- Texas man arrested for powder-letter hoax
- Islamic State opens ‘marriage bureau’ for single jihadists
- Drone almost blocks California firefighting planes
- Tornado rips off roofs, downs trees near Boston
- GOP: Environmental rules keeping agents from accessing border
- John Kerry: Millions displaced by religious fighting in 2013
- Federal appeals court rules against Virginia’s gay marriage ban
- White House says Russia ‘losing’ war in Ukraine
- Hamas turns to North Korea for weapons deal, Iran for money
- Syrian casualties surge as jihadis consolidate
By David Keene
Allowing states to innovate could reduce dependency on bureaucracy
Topic - Washington Guardian
The Washington Times announced Monday that award-winning investigative journalist John Solomon is returning after a hiatus of more than 3½ years to oversee the newspaper's content, digital and business strategies.
During the first State of the Union address of his second term, President Barack Obama stretched the facts a bit to make himself look better on an issue central to all Americans: the economy.
Warning of an increasingly intractable budget crisis, the Pentagon’s No. 2 official has ordered military chiefs to begin making drastic spending cuts ranging from freezing civilian hiring and eliminating all temporary jobs to canceling ship maintenance, the Washington Guardian has learned.
The government owns thousands of federally-owned, historic structures across the nation. Maintaining those buildings, however, presents costly problems as diverse as the structures themselves.
Beneath the expressions of grief, sorrow and disbelief over the Connecticut school massacre lies an uneasy truth in Washington: over the last few years the Obama administration and Congress quietly let federal funding for several key school security programs lapse in the name of budget savings.
Far from the battlefields of Afghanistan, a Predator drone was summoned into action last year to spy on a North Dakota farmer who allegedly refused to return a half dozen of his neighbor’s cows that had strayed onto his pastures.
Right now, most of Washington has one thing on its mind: the looming fiscal cliff.
At the same time its lawmakers debate spending cuts, tax increases and the fiscal cliff affecting average Americans, Congress is spending a half-billion dollars to refurbish one of its office digs.
While they carried out their extramarital affair, ex-CIA Director David Petraeus and biographer Paula Broadwell had limited contact inside the Agency’s headquarters, a stark contrast from their relationship during the end of his military years where the biographer had extensive access to the then-four- star general at Pentagon facilities overseas.
U.S. intelligence told President Barack Obama and senior administration officials within 72 hours of the Benghazi tragedy that the attack was likely carried out by local militia and other armed extremists sympathetic to al-Qaida in the region, officials directly familiar with the information told the Washington Guardian on Friday.
The government has spent more than $16 billion over the last decade on outside advertising, marketing and public relations contractors, feeding a cottage industry of inside-the-Beltway and Madison Avenue firms that help federal agencies burnish their images and tailor their messages, an investigation by the Washington Guardian and Northwestern University's Medill News Service has found.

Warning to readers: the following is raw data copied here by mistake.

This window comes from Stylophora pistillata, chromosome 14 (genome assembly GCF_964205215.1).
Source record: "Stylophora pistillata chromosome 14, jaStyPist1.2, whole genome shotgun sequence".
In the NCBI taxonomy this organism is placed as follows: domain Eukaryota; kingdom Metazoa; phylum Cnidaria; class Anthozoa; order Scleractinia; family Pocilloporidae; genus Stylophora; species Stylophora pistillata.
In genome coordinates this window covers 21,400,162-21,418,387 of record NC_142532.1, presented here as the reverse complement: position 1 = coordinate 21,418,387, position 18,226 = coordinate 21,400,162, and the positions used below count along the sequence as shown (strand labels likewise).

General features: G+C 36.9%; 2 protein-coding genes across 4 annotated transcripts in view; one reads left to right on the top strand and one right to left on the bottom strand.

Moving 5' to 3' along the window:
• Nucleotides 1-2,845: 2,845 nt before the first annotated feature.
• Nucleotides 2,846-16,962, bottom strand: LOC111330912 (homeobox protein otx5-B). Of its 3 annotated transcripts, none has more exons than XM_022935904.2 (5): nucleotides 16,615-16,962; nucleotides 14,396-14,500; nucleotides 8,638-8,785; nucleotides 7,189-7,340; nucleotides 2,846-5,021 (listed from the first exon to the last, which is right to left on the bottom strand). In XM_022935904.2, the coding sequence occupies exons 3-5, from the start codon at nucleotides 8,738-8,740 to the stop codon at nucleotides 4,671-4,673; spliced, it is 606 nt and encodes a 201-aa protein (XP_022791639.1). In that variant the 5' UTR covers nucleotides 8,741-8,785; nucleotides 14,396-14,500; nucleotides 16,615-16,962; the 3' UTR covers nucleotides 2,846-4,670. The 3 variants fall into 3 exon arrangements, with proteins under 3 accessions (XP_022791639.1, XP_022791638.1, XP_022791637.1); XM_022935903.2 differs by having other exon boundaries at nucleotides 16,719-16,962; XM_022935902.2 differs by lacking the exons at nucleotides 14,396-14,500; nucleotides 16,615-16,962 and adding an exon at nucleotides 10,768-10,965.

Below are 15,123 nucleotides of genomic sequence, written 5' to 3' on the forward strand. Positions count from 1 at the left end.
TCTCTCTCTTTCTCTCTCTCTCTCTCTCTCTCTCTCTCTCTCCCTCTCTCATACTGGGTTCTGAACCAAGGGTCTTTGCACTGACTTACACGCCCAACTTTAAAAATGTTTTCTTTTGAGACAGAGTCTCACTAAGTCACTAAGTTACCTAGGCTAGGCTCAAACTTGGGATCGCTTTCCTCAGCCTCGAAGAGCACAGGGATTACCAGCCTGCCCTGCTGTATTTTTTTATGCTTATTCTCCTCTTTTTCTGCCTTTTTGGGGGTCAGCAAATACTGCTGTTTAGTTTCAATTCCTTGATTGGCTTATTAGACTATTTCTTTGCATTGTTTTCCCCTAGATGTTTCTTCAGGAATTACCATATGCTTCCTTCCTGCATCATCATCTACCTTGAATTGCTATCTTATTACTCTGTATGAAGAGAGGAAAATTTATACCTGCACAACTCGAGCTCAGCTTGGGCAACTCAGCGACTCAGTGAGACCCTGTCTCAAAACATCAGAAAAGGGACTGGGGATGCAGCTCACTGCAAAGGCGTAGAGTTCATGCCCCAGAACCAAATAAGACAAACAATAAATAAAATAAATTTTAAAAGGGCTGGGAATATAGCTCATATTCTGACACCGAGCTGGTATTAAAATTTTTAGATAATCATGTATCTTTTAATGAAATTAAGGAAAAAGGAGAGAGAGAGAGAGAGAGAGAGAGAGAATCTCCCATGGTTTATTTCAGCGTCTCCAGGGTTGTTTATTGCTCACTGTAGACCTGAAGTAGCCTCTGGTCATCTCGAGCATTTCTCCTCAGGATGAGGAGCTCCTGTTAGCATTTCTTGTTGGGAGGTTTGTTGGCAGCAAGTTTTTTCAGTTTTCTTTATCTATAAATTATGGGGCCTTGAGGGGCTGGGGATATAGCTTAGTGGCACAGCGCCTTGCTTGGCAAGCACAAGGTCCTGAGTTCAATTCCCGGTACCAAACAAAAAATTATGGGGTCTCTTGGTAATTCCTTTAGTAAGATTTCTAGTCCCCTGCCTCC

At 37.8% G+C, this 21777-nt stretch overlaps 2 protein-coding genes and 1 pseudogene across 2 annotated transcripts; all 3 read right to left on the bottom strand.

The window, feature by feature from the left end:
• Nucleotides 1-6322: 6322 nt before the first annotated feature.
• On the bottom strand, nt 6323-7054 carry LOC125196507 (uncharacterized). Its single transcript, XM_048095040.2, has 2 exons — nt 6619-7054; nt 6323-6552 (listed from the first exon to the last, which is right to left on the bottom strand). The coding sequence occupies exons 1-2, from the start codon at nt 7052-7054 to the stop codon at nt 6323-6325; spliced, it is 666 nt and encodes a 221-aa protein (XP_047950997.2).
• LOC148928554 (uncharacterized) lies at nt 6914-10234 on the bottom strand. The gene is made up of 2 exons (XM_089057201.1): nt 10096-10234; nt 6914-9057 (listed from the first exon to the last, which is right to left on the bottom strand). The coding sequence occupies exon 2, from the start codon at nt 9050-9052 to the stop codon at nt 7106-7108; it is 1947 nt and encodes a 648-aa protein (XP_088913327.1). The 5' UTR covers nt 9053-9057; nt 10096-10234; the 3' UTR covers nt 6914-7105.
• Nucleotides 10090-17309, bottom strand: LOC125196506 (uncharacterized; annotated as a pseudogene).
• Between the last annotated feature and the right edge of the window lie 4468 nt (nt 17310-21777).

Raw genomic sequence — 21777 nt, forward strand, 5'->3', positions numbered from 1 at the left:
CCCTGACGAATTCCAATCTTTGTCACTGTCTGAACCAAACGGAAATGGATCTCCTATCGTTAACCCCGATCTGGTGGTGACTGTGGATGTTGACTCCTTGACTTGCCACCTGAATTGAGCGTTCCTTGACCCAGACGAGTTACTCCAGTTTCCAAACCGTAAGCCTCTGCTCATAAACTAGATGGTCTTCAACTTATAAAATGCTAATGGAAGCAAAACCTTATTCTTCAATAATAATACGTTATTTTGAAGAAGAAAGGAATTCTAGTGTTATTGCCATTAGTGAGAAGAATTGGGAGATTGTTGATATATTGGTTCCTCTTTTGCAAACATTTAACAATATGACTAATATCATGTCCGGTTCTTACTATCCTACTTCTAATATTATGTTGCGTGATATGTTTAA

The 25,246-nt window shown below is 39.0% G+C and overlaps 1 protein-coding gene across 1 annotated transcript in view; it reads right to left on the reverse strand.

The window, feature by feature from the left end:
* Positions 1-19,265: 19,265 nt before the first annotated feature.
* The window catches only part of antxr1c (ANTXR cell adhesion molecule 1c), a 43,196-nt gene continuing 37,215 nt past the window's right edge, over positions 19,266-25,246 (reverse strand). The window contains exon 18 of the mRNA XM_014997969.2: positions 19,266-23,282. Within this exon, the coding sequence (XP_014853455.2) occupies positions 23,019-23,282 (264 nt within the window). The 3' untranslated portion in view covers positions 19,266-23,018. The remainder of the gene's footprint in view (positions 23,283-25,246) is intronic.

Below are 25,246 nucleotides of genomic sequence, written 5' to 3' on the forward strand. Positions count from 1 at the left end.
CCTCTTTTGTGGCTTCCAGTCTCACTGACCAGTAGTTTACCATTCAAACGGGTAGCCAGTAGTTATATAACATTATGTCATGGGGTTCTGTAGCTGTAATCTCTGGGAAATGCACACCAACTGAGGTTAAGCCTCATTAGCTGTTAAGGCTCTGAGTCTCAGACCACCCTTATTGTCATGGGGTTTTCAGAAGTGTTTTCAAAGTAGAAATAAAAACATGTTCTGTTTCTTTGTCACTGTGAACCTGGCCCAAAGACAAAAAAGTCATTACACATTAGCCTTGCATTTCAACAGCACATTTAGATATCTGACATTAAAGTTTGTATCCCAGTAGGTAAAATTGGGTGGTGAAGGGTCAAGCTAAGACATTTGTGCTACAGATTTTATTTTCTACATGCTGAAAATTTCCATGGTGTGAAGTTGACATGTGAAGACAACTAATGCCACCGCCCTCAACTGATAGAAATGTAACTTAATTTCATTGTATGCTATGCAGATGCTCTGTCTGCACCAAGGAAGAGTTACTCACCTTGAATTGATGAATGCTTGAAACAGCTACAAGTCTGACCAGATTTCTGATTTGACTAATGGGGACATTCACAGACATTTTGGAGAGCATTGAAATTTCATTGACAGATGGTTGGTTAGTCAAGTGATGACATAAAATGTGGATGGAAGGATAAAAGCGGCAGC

Now that two states have legalized recreational use of marijuana, the Obama administration insists it continues to support the current federal law that makes pot illegal. But it wasn't that long ago that President Barack Obama supported eliminating criminal penalties for marijuana use.
It was one of the simplest, most poignant promises Barack Obama made in 2008 in his first campaign for the White House: he would fulfill “a sacred trust with our veterans” by significantly reducing the government’s lengthy backlog of pending claims for disability coverage. The goal: all veterans could get a decision on disability claims within 125 days.
The former head of the U.S. Bureau of Alcohol, Tobacco, Firearms and Explosives told congressional investigators he discovered the Obama administration's original account to Congress about the Fast and Furious gun scandal was inaccurate as early as March 2011 and urged the Justice Department to correct the record, an action that did not formally occur until eight months later.
The government's fiscal watchdogs have identified more than $5.8 billion in problematic stimulus spending, a figure that dwarfs the election-year statistics the Obama administration is using to tout the integrity of the president's signature economic recovery program, a Washington Guardian review of investigative reports has found.
"The Inspectors General have done a superb job in investigating and auditing the Recovery program. The IGs, in coordination with the Recovery Board, attempted to prioritize work in high risk areas. Many of the IG reports that you have reviewed point to programs where funds could be put to better use or that have potential control problems that the agencies need to address," he added.